I asked the obvious: “How would a reader know when a writer invents material.”

“If a reader  knows the culture, when a writer invents, the scenes ring false.”

For me, that was the crux of Thubron’s In Siberia.

Anyone who has been there– and I have, to a few of the places he visited and others, equally remote, that he didn’t – knows in a heartbeat that these odd and wildly generous characters that Thubron meets wherever he goes are typical of the Russian hinterland. He didn’t have to look too deeply to find pathos.  Travel in Siberia

is always consternating, so the encounters with the colorful locals replace the tedium and the setbacks.  That’s exactly the way In Siberia reads.

But I wondered about the dull people Thubron must have met in Siberia.

He writes of a broken infrastructure, people with suspicion for outsiders and neighbors alike.

Using a technique that could trip a clumsy writer, Thubron alternates passages in the past tense for bits of arcane history and urgent present tense description of  his own adventures.  He artfully weaves anecdotes that demonstrate ‘what if’ scenarios — a Spanish commandant’s daughter in  1803 San Francisco who pined in a convent she founded, to live veiled in the memory a noble Russian adventurer who died before he could return to California, a land that could have become Russian if  history played out differently. p. 111.  What if Lenin was never exiled?

 

The surrealism that characterizes Siberia  edges onto nearly every page. Mystified by the people’s  quest for religion, he walks with “the KGB major turned Baptist pastor, to a chapel built with American dollars in Communism’s City of the Dawn.” p. 239. Shaking his head in disbelief, he tells the conference audience,  “The gulags exist –the mines at Butugychag and the transit camps at Magadan are all still there.  But the people don’t have the aversion to the camps.  Disaster is perceived as normal in Russian history,” said Thubron.

“I really have to check facts out,” said Thubron. He worries that travel writers prolong myths and clichés. We talked about the issue of accepting hearsay when local knowledge may be the wrong information.  How writers have to check the facts in libraries. “People don’t mention what they don’t see.  They miss the things out there that might surprise them,” he said. “I may do too much analyzing. When I’m obsessed with a subject, I’m thinking how to get people to talk about it, how to describe the next landscape.”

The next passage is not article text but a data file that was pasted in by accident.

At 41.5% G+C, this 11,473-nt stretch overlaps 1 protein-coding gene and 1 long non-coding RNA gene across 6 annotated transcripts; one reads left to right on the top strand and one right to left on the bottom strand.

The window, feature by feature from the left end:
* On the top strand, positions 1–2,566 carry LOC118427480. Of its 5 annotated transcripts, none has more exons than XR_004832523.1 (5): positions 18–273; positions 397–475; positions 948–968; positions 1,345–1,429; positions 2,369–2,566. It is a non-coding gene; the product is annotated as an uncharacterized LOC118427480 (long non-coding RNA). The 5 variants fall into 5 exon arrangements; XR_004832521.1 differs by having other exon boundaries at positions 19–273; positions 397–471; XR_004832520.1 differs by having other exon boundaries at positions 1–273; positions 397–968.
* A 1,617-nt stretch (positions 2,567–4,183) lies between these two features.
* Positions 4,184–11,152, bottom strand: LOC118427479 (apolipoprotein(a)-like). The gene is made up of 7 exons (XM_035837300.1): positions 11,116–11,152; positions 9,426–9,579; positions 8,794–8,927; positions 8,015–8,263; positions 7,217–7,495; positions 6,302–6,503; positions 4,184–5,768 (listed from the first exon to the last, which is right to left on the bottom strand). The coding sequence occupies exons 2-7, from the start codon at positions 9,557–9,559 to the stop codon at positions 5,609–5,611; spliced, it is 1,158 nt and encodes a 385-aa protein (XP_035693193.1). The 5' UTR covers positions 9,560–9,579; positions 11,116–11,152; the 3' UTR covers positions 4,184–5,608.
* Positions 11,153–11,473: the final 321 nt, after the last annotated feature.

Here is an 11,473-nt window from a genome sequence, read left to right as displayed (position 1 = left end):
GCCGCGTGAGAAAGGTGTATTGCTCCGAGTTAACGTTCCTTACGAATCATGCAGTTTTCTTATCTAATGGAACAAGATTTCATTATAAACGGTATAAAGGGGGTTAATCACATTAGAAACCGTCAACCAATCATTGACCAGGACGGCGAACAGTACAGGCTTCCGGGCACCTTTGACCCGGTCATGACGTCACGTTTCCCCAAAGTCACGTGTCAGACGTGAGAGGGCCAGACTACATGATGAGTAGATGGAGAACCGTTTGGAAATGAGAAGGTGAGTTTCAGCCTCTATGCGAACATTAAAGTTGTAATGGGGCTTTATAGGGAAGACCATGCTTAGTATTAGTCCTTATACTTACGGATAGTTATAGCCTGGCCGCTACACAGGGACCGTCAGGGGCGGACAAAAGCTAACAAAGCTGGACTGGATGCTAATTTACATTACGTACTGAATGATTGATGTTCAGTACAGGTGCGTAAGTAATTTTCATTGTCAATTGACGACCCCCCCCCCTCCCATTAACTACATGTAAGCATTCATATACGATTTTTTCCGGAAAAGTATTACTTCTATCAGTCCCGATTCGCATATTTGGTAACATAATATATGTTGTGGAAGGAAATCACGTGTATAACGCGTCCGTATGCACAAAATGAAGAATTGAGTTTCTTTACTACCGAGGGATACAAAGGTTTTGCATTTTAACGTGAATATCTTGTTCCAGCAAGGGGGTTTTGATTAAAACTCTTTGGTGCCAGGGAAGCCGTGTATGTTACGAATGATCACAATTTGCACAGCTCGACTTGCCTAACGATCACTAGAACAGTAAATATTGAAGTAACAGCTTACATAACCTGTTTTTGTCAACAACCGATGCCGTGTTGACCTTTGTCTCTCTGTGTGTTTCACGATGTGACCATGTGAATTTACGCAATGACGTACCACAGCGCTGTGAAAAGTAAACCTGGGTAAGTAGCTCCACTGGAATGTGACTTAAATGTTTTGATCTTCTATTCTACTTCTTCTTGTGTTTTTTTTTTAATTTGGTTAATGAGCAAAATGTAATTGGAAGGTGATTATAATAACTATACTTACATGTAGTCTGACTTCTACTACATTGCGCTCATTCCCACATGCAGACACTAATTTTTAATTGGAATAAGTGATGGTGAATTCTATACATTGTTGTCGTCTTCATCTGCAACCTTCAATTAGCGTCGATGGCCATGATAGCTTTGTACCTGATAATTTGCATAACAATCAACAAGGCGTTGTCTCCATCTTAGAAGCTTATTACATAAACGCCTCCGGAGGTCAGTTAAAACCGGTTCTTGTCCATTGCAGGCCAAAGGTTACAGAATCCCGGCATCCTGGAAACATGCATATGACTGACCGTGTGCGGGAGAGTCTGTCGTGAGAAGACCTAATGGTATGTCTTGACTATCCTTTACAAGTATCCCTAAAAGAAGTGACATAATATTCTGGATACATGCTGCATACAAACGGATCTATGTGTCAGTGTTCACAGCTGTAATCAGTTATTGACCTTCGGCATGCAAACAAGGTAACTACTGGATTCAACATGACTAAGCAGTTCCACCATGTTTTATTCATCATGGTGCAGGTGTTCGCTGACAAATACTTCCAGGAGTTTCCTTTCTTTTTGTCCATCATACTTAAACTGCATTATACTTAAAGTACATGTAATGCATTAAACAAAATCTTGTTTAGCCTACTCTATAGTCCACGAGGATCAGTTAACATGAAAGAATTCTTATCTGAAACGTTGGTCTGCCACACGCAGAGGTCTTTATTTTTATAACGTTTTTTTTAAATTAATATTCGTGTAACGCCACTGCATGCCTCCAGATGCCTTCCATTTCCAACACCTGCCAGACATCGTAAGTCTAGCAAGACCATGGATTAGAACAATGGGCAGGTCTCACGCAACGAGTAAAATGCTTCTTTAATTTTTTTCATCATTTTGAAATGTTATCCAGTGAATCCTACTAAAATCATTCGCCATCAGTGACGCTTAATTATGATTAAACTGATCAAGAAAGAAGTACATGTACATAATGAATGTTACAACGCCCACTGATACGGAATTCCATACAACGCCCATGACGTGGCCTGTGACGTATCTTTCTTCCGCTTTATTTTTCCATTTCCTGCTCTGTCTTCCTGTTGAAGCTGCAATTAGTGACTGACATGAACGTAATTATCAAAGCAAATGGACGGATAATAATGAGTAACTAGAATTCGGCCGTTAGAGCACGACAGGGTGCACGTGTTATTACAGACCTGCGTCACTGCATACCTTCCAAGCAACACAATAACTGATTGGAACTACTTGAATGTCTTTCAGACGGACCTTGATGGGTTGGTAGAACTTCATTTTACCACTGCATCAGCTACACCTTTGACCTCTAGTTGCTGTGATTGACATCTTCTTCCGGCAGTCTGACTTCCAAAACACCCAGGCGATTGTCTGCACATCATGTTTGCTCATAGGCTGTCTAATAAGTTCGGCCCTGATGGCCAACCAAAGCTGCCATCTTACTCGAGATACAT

Tourism has benefited Siberia, to a certain extent.  Korean and Japanese investment has improved some of the far eastern cities.  But environmental restrictions may be overlooked when rivers are leased for fishing tour operators and though the state logging companies have seized up, timber harvesting continues.   

 

Thubron said he worries he might miss something.  “You’re nagged that you’re an outsider looking in.  For example, I spoke with Muslim students in Bukhara–they’re the heart of young Islam of the future.

I considered them true insiders, but they told me they felt like outsiders with little communication. They felt shunned by the secular city.”  

The book ends in Magadan with the scary shuffle through ruined transit camps and caved in gold mines.  “ In Siberia we’re all outsiders,” said Thubron, “immigrants to the landscape. The world is made up of hundreds of millions of exceptions.

In Siberia

by Colin Thubron

Harper Collins, January, 2000

ISBN: 0-06-019543-6

$26.00, 288 pages, Index

——

Interview reported by L. Peat O’Neil who writes for the Washington Post and teaches travel writing at UCLA online. Books include:  See the World-Sell the Story (2005), and Pyrénées Pilgrimage (2010).

Written by patwa

01/12/2013 at 10:51 pm

Andrew McDowell

An Author of Many Parts

RED ROAD PRESS

On the Red Road in South Puna, Hawai'i

m.lever

life. as i see it.

Interning in Milan

62 Days....counting slow

Mail Artists Index

Biographies, works and links of representative Mail Artists. - Biografien, Arbeiten und Links zu typischen Mail Art Künstlern.

Nellie Bly in the Sky

Celebrating the 125th anniversary of Nellie Bly's historic voyage around the world in 72 days.

The Fox Trails

Exploring Nature and Society

Iconic Photos

Famous, Infamous and Iconic Photos

Travel * Think * Create

No White Food

Add Life::Eat Color

Travel * Think * Create